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Oncogene. 2004 Apr 15;23(17):2988-95.

Expression of human papillomavirus type 16 E6 and E7 oncoproteins in primary foreskin keratinocytes is sufficient to alter the expression of angiogenic factors.

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Department of Microbiology and Immunology and Walther Oncology Center, Indiana University School of Medicine and Walther Cancer Institute, IN 46202-5120, USA.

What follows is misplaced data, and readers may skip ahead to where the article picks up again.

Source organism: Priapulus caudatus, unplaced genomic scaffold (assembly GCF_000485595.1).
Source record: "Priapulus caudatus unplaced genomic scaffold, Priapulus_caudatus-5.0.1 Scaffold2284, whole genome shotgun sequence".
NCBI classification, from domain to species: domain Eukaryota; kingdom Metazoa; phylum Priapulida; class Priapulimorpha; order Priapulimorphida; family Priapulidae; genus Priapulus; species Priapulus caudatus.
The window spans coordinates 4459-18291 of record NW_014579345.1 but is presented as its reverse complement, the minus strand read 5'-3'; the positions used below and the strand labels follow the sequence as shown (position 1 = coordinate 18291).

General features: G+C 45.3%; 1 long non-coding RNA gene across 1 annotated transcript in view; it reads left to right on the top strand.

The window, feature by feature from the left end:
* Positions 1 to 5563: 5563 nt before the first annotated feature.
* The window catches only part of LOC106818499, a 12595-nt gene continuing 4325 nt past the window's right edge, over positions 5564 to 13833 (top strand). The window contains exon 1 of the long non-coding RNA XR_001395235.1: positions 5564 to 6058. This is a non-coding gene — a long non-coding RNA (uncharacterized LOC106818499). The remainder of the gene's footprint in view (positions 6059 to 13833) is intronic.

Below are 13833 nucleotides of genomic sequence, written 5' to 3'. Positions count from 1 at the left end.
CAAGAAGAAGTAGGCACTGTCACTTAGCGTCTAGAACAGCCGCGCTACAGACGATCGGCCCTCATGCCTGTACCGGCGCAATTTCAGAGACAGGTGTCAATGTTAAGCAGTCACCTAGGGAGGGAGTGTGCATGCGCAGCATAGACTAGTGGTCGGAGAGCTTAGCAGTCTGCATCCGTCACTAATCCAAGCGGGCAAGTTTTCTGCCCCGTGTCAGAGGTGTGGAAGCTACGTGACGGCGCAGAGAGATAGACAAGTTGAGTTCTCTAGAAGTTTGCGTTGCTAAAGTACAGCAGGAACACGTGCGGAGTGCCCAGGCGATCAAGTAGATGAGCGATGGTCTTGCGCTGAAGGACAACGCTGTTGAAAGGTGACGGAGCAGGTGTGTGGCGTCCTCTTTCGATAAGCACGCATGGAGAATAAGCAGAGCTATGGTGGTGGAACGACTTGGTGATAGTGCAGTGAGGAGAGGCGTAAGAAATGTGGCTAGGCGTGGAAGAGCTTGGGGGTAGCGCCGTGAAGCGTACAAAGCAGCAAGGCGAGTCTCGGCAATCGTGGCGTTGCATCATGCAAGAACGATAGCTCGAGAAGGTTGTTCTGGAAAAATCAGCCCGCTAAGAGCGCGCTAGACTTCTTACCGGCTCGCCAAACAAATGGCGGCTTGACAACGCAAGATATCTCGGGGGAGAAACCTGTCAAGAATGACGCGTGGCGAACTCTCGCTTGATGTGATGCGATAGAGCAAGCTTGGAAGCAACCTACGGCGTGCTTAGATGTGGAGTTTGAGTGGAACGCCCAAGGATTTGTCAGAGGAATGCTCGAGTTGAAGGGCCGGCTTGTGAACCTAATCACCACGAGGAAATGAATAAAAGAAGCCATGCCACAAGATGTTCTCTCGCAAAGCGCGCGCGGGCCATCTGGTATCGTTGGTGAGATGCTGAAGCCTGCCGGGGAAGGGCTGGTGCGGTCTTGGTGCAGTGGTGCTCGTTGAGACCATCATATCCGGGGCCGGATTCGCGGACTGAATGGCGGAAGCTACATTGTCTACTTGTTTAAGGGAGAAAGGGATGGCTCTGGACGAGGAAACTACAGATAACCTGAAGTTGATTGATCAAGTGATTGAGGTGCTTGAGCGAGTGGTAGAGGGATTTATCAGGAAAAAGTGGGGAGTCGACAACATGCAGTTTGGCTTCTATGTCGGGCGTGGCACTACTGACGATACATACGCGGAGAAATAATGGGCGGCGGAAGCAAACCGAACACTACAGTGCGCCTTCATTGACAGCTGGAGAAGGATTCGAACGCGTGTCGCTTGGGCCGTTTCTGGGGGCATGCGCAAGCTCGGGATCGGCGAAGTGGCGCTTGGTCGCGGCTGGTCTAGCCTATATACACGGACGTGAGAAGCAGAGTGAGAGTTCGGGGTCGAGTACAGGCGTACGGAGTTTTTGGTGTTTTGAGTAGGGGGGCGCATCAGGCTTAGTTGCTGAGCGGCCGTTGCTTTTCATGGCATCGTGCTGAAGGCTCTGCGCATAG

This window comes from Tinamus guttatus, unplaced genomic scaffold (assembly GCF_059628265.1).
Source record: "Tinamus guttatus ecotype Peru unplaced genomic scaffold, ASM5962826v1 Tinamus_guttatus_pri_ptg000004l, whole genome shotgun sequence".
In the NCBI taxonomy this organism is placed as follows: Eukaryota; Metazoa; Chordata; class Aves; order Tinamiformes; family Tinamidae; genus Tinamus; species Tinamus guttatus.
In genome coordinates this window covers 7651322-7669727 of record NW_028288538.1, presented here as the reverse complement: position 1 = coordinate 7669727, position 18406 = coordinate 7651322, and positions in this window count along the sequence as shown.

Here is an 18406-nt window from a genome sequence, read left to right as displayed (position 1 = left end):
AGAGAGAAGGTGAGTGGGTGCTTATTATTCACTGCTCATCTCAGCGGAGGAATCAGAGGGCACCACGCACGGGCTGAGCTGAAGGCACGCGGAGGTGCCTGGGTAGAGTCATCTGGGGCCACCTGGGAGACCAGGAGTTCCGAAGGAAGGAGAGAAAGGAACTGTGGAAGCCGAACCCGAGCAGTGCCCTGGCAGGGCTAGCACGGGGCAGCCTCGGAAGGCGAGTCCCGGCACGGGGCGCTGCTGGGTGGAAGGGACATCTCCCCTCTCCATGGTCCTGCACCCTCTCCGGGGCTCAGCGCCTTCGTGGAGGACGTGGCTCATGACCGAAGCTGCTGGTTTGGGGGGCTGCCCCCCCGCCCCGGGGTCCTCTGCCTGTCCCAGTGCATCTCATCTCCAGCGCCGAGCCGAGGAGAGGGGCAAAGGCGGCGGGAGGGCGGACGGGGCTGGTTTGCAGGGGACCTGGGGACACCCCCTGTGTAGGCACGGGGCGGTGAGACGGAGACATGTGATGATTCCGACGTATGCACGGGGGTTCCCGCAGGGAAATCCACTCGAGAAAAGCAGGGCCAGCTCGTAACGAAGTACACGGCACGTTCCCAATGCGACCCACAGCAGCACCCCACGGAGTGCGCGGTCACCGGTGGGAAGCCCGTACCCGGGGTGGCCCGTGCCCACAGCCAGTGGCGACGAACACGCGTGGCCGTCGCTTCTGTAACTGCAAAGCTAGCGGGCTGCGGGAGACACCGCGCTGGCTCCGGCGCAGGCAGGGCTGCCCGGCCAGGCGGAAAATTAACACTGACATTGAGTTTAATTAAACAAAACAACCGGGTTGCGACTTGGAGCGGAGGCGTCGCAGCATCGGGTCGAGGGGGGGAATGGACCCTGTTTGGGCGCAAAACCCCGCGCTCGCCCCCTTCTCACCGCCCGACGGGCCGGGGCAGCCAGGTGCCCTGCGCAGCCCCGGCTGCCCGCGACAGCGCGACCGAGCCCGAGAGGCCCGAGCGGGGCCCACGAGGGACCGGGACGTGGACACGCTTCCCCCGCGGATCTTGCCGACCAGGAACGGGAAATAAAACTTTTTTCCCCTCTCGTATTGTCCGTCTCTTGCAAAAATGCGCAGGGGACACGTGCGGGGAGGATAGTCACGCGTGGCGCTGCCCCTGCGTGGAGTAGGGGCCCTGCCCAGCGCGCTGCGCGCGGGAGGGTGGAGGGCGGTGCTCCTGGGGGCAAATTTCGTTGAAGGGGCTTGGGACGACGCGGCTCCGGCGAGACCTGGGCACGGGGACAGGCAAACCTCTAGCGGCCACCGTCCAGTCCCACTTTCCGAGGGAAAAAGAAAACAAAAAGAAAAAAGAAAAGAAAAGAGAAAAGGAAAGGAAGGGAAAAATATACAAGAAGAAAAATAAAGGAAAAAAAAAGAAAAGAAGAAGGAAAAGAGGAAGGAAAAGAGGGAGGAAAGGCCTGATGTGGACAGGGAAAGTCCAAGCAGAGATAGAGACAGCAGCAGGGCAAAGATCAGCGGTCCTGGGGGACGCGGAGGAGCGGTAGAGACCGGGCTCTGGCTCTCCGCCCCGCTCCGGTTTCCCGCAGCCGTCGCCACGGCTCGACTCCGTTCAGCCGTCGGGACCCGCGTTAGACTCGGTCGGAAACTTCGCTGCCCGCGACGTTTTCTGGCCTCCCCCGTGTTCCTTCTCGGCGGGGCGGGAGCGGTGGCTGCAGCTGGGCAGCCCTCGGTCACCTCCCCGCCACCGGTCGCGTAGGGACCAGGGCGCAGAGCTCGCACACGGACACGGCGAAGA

Human papillomavirus (HPV) 16 is involved in causing cervical cancer. The E6 and E7 proteins of HPV 16 immortalize human keratinocytes and this is due, at least in part, to inactivation of the tumor suppressor proteins p53 and pRB. These tumor suppressor proteins also regulate the expression of pro- and antiangiogenic factors by cells. For this reason, experiments were conducted to determine whether the expression of E6 and E7 in primary keratinocytes alters the phenotype of these cells such that they express diminished levels of antiangiogenic factors and/or increased levels of proangiogenic factors. To avoid variances in experimental observations, pools of human foreskin keratinocytes from multiple sources were infected with recombinant retrovirus expressing HPV 16 E6 and E7 or control retrovirus. Gene array analysis, RT-PCR, ELISAs and Western blotting showed that in cells expressing HPV 16 E6 and E7, expression levels of two potent angiogenesis inhibitors, thrombospondin-1 and maspin, were lower compared to controls. Additionally, major angiogenesis inducers, interleukin-8 and vascular endothelial growth factor (VEGF), were increased relative to controls. VEGF can be produced as multiple splice variants, all of which are required for the formation of patent blood vessels. The expression of HPV 16 E6 and E7 in keratinocytes augmented expression of VEGF 121, 145, 165 and 189. These observations show that HPV 16 E6 and E7 alter the phenotype of primary keratinocytes, diminishing expression of inhibitors and increasing expression of inducers of angiogenesis. This altered phenotype may permit keratinocytes infected by HPV 16 to play a role in the progression of cancer by permitting tumors to acquire a blood supply permissive of growth and spread.

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